Even if you are blessed with the luck of the Irish, the reassurance a good travel insurance policy can give you could be worth its weight in gold should you find yourself baggage-less in the airport in Abu Dhabi, or taking a trip to the local hospital after being stung by a jellyfish on a beach on the Gold Coast.
If you are wondering how to make a travel insurance claim, there are a few things you can do to make the process as smooth as possible.
Make sure you take your insurance policy (or a copy of it) with you. You'll need your policy number to make a claim, and your insurer will probably have an emergency helpline you can call if you need assistance while you are away.
If you're taking electronic equipment such as a phone, tablet or camera with you, write down the make, model and serial number to give to your insurance company should you lose or damage them.
Take photos of your valuables like jewellery in case they get lost or stolen. Make sure you save the photos somewhere you can access them easily should you need them, for example in secure cloud based storage.
Your insurance company will normally pay out for trip cancellations for any of the reasons stated in your travel insurance policy documentation. Common reasons include the death or serious illness of someone travelling in your party or a close relative, jury service, redundancy or serious damage to your home, for example a fire.
You should contact your insurer as soon as possible, and they may ask you for proof of the reason for cancellation.
If your flight or other method of travel is cancelled, you'll need written confirmation of this from the company you booked with or the carrier. You'll need to pass it on to the insurer during the claims process.
The same applies for any delays in travel. You should also keep any receipts for any expenses you incurred because of the delay, such as a hotel stay, or food and drink.
If you are a victim of a crime such as an assault or robbery, or you lose any of your belongings, you need to tell the local police within 24 hours, but preferably as soon as you can. Insurance companies generally won't accept a claim if the police haven't been notified. They will also ask for proof of this, so make sure you get the equivalent of a crime reference number to pass on to them.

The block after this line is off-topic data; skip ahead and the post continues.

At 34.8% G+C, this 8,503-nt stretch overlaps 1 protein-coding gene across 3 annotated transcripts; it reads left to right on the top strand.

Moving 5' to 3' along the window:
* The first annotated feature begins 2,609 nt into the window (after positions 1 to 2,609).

If you have relatively minor, non-emergency medical treatment while you're away, chances are you might have to pay for it yourself when you receive it, and claim it back from your insurer when you return to the UK. Remember to get a receipt for the treatment as proof of what you paid out.
Don't forget to check your policy excesses to see what you will have to pay towards a claim. It may not be worth claiming if the treatment was relatively cheap, or equal to the excess.
Call your insurance company as soon as you can if you, or someone insured under your policy needs emergency medical treatment. Not only will they be able to authorise any care you need, they may also be able to help you find the best place to be treated, and with repatriation arrangements.
Keep your insurers up to date on what future treatment the hospital or doctor recommends, and ask for copies of medical reports and any other documentation you are given. Your insurers will want to see this as part of the claim.
Once you get home, contact your insurer and ask for a claim form, or they may direct you to an online claims system to use instead. Do this as soon as you can as the policy may specify a time limit for making a claim.
You'll need to send your insurer any documentation relating to the claim. Make sure you take copies of both the documentation and claim form, just in case they get lost in the post, or the insurer queries something.
Check your policy documents so you are clear on any excesses you will have to pay, the limits on what your policy will pay out, and any exclusions. If you break a leg doing the conga while under the influence of alcohol, the insurer probably won't pay up for a medical expenses claim.
Whether you're travelling to the far reaches of the world or just taking a quick flight over the water to Western Europe, travel insurance...
Travelling with young children can be challenging at the best of times, but if you are travelling as a single parent, there may be a range of new scenarios that you may not have previously considered...